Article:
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[DFW] Crawfish Etouffee in Dallas


Restaurants & Bars Texas Dallas-Fort Worth

[DFW] Crawfish Etouffee in Dallas

Scott | | Jan 17, 2005 10:24 AM

I recently went through several Dallas Cajun/Creole restaurants, tasting etouffees. Here's a summary of the results, with more details and photos at the link below.

Alligator Cafe. I was interested in trying this place after positive word on Charles Kemp's East Dallas Restaurants web page. (DMN was also high on it.) The crawfish etouffee was unusually tomatoey, with an appropriate heat level and an aftertaste of brown roux. The crawfish (frozen) came out rubbery. Not the most traditional preparation or the best execution, but a reasonable value at $8 (lunch or dinner).

Nate's. No lunch portion was available, so I ordered a combo of etouffee and fried tails off the dinner menu. The fried crawfish had an off taste (possible freezer burn). That taste wasn't noticeable in the etouffee, largely because the seasoning was so overwhelming. Onion and cayenne were so pronounced that it was hard to taste anything else. Imbalanced and unpleasant. Texturally, it looked like it had been thickened by pureeing, rather than by cooking it down (or using roux). One of the pricier versions I tasted (+/- $16), but among the worst.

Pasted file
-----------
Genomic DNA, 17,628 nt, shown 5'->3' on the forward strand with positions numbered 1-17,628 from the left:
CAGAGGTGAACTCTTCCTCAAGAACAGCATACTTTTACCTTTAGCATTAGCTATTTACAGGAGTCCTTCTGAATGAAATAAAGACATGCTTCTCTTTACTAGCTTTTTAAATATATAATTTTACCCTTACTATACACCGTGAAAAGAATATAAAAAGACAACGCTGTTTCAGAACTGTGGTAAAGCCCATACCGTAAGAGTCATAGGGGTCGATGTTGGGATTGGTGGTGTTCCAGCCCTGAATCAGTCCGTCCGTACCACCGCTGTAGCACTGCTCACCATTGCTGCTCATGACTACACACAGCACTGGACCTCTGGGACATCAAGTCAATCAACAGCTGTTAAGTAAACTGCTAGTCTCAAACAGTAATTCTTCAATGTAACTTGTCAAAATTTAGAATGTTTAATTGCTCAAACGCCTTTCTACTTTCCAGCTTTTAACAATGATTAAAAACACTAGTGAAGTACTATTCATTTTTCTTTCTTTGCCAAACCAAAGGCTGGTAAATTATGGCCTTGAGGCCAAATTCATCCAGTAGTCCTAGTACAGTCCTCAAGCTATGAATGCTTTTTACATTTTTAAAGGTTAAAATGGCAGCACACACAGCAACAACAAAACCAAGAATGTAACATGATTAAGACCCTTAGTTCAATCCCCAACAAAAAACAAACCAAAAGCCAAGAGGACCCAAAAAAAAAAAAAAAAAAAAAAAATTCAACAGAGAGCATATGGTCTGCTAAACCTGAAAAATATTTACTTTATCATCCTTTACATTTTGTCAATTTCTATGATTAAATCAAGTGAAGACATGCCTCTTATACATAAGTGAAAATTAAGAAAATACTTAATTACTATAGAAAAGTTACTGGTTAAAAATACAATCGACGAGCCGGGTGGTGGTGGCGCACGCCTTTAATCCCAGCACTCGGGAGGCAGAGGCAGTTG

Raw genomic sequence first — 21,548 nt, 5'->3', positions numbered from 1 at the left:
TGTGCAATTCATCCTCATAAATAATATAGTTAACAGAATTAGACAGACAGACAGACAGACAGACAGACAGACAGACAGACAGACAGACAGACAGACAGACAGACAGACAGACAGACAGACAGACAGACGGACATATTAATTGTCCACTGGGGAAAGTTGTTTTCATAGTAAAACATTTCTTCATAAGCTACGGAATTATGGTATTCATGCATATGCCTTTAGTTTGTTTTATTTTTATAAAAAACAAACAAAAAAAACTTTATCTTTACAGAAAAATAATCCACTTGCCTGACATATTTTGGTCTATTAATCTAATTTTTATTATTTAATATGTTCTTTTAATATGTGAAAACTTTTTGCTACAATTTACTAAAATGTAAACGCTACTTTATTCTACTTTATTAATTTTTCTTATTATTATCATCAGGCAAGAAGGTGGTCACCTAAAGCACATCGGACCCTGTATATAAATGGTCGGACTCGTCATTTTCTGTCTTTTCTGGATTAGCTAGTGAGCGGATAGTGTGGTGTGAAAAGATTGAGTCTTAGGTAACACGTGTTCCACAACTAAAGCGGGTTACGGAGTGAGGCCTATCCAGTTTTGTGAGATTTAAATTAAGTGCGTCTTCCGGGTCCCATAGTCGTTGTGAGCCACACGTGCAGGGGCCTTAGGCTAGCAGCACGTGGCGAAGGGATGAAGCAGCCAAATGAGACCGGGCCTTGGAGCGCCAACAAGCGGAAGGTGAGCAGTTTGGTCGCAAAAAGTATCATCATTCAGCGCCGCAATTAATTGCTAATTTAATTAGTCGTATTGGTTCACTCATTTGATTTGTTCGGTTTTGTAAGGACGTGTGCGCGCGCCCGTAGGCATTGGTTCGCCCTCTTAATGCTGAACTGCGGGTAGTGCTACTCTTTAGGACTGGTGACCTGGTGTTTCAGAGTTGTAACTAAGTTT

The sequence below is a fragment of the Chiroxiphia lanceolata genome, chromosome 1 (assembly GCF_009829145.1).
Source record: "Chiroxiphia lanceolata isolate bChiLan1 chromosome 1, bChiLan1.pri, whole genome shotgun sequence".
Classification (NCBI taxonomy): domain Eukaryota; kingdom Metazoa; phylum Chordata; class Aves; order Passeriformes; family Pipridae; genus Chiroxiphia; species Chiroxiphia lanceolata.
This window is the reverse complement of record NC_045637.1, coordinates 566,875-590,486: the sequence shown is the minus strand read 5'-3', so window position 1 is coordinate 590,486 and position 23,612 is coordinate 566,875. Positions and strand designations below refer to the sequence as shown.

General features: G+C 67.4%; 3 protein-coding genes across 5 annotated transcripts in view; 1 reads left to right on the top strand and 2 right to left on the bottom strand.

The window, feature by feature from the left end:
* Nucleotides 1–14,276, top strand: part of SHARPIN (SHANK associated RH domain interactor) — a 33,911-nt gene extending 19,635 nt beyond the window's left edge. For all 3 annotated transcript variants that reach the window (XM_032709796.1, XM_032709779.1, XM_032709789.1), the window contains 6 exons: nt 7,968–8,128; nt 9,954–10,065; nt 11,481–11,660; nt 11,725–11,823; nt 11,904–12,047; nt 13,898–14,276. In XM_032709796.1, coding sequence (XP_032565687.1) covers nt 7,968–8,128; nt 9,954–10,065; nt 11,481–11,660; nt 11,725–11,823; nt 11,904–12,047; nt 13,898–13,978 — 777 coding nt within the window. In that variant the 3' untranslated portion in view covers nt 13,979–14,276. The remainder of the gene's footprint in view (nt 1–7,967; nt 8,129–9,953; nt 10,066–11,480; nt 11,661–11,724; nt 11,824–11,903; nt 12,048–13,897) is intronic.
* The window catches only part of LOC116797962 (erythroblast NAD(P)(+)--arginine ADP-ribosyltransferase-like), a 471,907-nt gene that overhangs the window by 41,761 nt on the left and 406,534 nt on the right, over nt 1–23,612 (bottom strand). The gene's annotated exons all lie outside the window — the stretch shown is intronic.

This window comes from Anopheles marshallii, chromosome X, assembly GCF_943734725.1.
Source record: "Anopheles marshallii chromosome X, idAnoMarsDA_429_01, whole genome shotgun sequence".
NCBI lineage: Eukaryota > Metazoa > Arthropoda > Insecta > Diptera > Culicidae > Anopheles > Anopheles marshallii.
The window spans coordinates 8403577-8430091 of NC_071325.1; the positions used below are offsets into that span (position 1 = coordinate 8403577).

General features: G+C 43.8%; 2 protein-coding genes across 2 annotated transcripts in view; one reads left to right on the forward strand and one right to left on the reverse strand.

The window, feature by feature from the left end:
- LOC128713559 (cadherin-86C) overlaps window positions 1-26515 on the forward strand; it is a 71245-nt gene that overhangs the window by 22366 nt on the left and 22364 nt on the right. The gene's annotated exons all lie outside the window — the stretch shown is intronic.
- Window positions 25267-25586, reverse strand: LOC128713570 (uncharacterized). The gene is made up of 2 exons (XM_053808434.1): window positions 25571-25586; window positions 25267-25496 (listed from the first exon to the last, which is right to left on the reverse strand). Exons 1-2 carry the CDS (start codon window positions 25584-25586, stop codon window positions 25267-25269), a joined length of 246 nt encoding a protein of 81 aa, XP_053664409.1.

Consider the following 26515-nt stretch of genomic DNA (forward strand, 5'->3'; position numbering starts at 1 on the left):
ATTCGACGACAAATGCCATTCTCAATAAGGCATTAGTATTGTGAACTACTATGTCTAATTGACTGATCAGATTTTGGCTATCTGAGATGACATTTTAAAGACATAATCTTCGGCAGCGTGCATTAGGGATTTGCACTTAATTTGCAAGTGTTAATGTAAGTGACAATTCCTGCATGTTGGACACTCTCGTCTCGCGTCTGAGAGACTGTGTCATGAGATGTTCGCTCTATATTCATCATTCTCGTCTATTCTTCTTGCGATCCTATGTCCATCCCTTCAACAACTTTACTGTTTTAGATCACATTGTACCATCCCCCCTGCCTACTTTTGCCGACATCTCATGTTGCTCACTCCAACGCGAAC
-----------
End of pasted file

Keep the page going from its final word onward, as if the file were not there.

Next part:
Dodie's. This etouffee was similar in character to Nate's, in that onion and hot pepper overwhelmed all other flavors. This was the most watery etouffee sampled. The tails were cooked just right. Not as bad as Nate's--and, at $8 ($10 for dinner), it was much cheaper--but it reminded me of why I rarely bother with Cajun outside of Louisiana.

Pappadeaux. The dominant flavor here was brown roux--so much so that it tasted more like a gumbo than an etouffee. It placed in the middle of the pack, not because of its virtues, but because of the vices (e.g., gross imbalance of flavor) of the poorer performers. Not a bad dish, but not one I'd order again. This was the most expensive etouffee tasted.

Vermilion. I didn't expect to find a great etouffee in Dallas, but here it is (pictured below). The traditional components of etouffee--onion, celery, and bell pepper--are combined in perfect proportions, so no one overwhelms the others. Heat is at an appropriate level (i.e., subdued). Tails were tender. Excellent flavor, overall. The chefs, alumni of Prejean's in Lafayette, LA, know their stuff.

Of the etouffees I sampled, only Vermilion's was a genuine pleasure to eat.




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